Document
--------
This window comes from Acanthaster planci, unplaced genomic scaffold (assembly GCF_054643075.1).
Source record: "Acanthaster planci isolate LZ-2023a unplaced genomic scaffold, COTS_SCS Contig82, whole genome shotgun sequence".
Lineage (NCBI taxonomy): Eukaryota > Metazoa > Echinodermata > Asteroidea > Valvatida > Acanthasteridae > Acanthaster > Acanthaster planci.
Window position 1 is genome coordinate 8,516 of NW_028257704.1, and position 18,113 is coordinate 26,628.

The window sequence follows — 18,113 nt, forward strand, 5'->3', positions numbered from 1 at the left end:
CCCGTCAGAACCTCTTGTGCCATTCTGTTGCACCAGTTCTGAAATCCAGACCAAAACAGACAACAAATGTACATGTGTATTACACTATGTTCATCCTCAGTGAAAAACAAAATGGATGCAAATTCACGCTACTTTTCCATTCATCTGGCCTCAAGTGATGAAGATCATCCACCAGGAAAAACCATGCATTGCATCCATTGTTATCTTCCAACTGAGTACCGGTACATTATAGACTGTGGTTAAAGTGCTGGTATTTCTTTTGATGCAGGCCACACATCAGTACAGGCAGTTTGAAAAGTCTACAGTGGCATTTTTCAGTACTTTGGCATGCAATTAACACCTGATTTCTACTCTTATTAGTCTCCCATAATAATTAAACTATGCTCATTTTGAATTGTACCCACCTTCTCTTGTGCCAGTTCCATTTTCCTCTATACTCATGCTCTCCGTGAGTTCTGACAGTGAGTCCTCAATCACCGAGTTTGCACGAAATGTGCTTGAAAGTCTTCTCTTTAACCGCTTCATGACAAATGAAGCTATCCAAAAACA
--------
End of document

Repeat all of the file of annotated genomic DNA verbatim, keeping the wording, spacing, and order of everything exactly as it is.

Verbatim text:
This window comes from Acanthaster planci, unplaced genomic scaffold (assembly GCF_054643075.1).
Source record: "Acanthaster planci isolate LZ-2023a unplaced genomic scaffold, COTS_SCS Contig82, whole genome shotgun sequence".
Lineage (NCBI taxonomy): Eukaryota > Metazoa > Echinodermata > Asteroidea > Valvatida > Acanthasteridae > Acanthaster > Acanthaster planci.
Window position 1 is genome coordinate 8,516 of NW_028257704.1, and position 18,113 is coordinate 26,628.

The window sequence follows — 18,113 nt, forward strand, 5'->3', positions numbered from 1 at the left end:
CCCGTCAGAACCTCTTGTGCCATTCTGTTGCACCAGTTCTGAAATCCAGACCAAAACAGACAACAAATGTACATGTGTATTACACTATGTTCATCCTCAGTGAAAAACAAAATGGATGCAAATTCACGCTACTTTTCCATTCATCTGGCCTCAAGTGATGAAGATCATCCACCAGGAAAAACCATGCATTGCATCCATTGTTATCTTCCAACTGAGTACCGGTACATTATAGACTGTGGTTAAAGTGCTGGTATTTCTTTTGATGCAGGCCACACATCAGTACAGGCAGTTTGAAAAGTCTACAGTGGCATTTTTCAGTACTTTGGCATGCAATTAACACCTGATTTCTACTCTTATTAGTCTCCCATAATAATTAAACTATGCTCATTTTGAATTGTACCCACCTTCTCTTGTGCCAGTTCCATTTTCCTCTATACTCATGCTCTCCGTGAGTTCTGACAGTGAGTCCTCAATCACCGAGTTTGCACGAAATGTGCTTGAAAGTCTTCTCTTTAACCGCTTCATGACAAATGAAGCTATCCAAAAACA